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3

Your language is very similar to the Dyck language, the only difference being that the Dyck language usually contains the empty string. Here is an unambiguous grammar for your language: $$S \to (S)S \mid (S) \mid ()S \mid()$$ In order to check that it generates the correct language, and unambiguously, let us consider a slightly different description of ...

2

We want to generate strings of the form $1^n 0^m 1^k 0^p$ with the same number of $0$ and $1$. This language can be generated by distinguishing two cases. The first approach is to draw a diagram what happens if we keep counting the difference between the numbers of $0$ and $1$. This difference between the cases is whether the count drops below zero or not. ...

2

TMs accept words as input. What this paragraph is saying is that you cannot encode arbitrary languages as finite strings (aka words), and hence you cannot easily describe a property over languages themselves (for instance, a property of "all languages that contain the empty word", is a property over languages). Afterwards it represents a way to ...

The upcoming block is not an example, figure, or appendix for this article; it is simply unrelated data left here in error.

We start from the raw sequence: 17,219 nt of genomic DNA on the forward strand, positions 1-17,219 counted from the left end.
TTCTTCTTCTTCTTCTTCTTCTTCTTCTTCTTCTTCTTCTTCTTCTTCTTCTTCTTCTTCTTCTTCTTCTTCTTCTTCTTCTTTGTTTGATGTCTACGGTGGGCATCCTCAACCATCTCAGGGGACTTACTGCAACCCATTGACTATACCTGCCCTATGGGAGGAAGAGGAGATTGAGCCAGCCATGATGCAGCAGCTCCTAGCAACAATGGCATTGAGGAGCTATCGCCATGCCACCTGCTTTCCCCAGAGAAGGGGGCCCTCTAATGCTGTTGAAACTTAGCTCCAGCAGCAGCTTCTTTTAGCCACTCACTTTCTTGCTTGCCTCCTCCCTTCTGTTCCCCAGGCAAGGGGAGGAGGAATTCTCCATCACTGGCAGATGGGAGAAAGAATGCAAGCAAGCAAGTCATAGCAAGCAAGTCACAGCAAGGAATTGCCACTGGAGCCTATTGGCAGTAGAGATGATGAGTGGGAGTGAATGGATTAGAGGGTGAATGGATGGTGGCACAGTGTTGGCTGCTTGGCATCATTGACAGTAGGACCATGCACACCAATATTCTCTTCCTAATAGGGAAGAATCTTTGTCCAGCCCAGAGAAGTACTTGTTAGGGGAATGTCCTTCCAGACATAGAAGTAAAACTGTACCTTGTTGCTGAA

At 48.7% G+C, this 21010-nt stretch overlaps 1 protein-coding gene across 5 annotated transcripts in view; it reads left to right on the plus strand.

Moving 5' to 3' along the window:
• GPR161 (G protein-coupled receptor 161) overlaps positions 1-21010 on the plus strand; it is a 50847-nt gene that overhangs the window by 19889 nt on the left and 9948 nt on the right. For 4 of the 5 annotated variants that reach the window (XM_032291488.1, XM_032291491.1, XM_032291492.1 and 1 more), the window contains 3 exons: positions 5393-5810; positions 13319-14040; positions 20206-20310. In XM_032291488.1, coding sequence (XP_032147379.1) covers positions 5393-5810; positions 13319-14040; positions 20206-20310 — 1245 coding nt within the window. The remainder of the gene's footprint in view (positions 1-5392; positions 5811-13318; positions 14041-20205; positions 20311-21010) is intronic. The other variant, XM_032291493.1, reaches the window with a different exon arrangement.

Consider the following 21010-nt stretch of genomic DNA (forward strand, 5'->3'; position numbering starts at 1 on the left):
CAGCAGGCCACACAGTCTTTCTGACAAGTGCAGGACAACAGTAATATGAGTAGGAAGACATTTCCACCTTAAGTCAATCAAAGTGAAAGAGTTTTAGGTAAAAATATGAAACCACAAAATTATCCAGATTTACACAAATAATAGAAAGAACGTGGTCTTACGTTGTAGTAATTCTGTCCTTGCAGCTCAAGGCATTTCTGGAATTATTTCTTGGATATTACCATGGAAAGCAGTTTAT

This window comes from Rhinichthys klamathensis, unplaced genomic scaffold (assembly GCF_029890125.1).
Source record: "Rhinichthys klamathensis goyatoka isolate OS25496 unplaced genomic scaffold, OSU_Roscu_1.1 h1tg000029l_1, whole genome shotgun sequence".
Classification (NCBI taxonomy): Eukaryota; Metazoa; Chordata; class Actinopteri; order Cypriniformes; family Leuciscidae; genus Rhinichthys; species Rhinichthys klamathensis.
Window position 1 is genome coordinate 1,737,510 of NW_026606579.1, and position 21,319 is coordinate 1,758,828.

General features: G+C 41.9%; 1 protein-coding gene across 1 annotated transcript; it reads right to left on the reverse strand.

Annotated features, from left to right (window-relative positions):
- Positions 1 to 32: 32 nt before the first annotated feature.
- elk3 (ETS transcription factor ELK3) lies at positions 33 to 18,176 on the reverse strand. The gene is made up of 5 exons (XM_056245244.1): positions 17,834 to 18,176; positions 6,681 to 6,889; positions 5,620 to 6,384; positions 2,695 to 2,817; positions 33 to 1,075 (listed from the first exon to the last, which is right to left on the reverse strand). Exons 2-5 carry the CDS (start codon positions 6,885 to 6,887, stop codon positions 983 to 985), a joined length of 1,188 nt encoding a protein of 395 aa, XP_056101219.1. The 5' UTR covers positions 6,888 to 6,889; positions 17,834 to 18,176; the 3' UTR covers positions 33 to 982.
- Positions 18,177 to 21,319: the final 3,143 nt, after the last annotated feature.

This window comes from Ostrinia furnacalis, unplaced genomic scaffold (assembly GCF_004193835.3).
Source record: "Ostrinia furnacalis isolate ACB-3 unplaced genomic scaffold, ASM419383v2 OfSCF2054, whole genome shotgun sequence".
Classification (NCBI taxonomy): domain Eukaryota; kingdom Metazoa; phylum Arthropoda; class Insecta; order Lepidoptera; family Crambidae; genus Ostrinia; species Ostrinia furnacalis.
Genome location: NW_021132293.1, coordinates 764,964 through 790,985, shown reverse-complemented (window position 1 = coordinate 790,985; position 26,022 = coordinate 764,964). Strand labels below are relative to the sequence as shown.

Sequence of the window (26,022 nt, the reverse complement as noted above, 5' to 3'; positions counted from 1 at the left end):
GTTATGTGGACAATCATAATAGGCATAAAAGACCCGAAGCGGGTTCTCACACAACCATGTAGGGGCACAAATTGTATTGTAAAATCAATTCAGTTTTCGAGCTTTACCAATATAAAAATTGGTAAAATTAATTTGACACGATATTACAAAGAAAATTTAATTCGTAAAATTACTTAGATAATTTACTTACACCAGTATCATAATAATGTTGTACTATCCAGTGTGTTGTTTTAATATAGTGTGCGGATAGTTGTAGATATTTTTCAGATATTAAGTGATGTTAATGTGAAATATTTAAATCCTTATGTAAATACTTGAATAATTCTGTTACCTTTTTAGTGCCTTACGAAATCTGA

1

Yes, there are. There is an algorithm that, given any PDA $P$ and any input word $x$, directly checks whether $x$ is accepted by $P$, without first converting $P$ to a CFG. The algorithm takes running time $O(n^3)$ (treating the size of $P$ as a constant that is absorbed into the big-O notation). The idea is that, given a PDA $P$, we can compute a ...

1

No, because the idea is wrong (or at very least, too vague and imprecise to be useful in its current form). As Yuval Filmus hints, the language $\{a^n b^n \mid n \in \mathbb{N}\}$ appears to have "global structure", yet is context-free.

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Admittedly, the sentence you give is indeed a trifle obscure. Simply said, it is saying that if we have a property of a language, like "any string in the language has odd length", we can't hope to recognize the property by using a TM that will iterate over all strings of all possible languages to test, since that would clearly be an infinite input, ...

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